Boston, MA—A healthy diet could save the U.S. $50 billion in health care costs, according to a new study from Brigham and Women’s Hospital.
An unhealthy diet is one of the leading risk factors for poor health, accounting for up to 45% of all deaths from cardiometabolic diseases (CMD), a category which includes heart disease, stroke, and type 2 diabetes. Researchers from Brigham and Women’s Hospital and from the Friedman School of Nutrition Science and Policy at Tufts University analyzed the impact of 10 dietary factors and estimated the annual CMD costs of suboptimal diet habits.
Thomas Gaziano, MD, MSc, of the Division of Cardiovascular Medicine at Brigham, and his colleagues used data from the National Health and Nutrition Examination Survey (NHANES) to create a representative U.S. population sample of individuals aged 35-85 years. They developed a model named the CVD PREDICT model, and analyzed individual risk of cardiometabolic disease and associated costs for the sample population based on respondents current dietary patterns. They then re-calculated costs for CMD if everyone’s diet was optimized to the healthiest amounts of the 10 food groups analyzed.
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Their conclusion: Suboptimal diet costs approximately $300 per person, or $50 billion nationally, accounting for 18% of all heart disease, stroke, and type 2 diabetes costs in the country.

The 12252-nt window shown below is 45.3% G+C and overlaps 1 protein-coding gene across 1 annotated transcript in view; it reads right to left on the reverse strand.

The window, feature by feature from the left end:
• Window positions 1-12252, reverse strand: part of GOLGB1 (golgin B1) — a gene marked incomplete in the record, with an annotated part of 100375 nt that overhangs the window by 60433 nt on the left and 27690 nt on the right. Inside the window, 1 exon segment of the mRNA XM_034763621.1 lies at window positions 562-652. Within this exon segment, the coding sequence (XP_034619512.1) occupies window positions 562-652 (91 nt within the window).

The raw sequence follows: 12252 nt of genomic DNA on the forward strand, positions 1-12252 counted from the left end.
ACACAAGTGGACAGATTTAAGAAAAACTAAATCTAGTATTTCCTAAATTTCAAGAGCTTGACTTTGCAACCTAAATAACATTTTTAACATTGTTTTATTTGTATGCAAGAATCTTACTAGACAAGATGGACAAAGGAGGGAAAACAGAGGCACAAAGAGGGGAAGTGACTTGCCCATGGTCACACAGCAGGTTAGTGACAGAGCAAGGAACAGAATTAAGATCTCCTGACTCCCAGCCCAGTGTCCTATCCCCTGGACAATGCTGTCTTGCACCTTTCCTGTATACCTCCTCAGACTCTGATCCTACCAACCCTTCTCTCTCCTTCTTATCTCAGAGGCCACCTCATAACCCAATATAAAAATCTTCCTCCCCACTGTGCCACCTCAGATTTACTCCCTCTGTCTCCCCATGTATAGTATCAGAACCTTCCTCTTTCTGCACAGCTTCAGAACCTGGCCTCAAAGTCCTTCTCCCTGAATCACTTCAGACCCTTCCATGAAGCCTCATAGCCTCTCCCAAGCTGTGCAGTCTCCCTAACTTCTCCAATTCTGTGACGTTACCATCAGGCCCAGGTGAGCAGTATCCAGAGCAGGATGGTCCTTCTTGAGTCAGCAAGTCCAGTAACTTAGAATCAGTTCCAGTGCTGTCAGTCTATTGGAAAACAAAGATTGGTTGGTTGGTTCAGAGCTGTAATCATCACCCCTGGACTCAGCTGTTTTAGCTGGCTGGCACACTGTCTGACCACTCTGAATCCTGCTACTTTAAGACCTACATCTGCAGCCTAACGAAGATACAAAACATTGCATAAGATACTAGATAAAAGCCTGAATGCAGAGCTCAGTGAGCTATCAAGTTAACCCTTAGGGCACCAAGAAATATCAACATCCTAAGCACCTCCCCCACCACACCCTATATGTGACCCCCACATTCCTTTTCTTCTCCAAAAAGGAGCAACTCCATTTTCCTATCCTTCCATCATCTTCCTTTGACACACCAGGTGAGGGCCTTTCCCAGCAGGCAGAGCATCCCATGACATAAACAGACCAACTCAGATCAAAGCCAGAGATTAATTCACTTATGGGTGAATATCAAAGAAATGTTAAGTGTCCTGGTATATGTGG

Consumption of processed meats, low consumption of nuts/seeds, and low consumption of omega-3-rich seafoods contributed most to these costs.
Gaziano said in the release: “There is a lot to be gained in terms of reducing risk and cost associated with heart disease, stroke, and diabetes by making relatively simple changes to one’s diet. Our study indicates that the foods we purchase at the grocery store can have a big impact. I was surprised to see a reduction of as much as 20% of the costs associated with these cardiometabolic diseases.
Co-senior author Renata Micha, Ph.D., Associate Research Professor at Tufts, added: “We have accumulating evidence from the Food-PRICE collaborative research work to support policy changes focused on improving health at a population level. One driver for those changes is identifying the exorbitant economic burden associated with chronic disease caused by our poor diets. This study provides additional evidence that those costs are unacceptable. While individuals can and do make changes, we need innovative new solutions—incorporating policy makers, the agricultural and food industry, healthcare organizations, and advocacy/non-profit organizations—to implement changes to improve the health of all Americans.”
The release notes that the study may underestimate the cost of unhealthy diet habits, as dietary factors may contribute to risk of diseases that don’t fall under the cardiometabolic umbrella, such as cancer.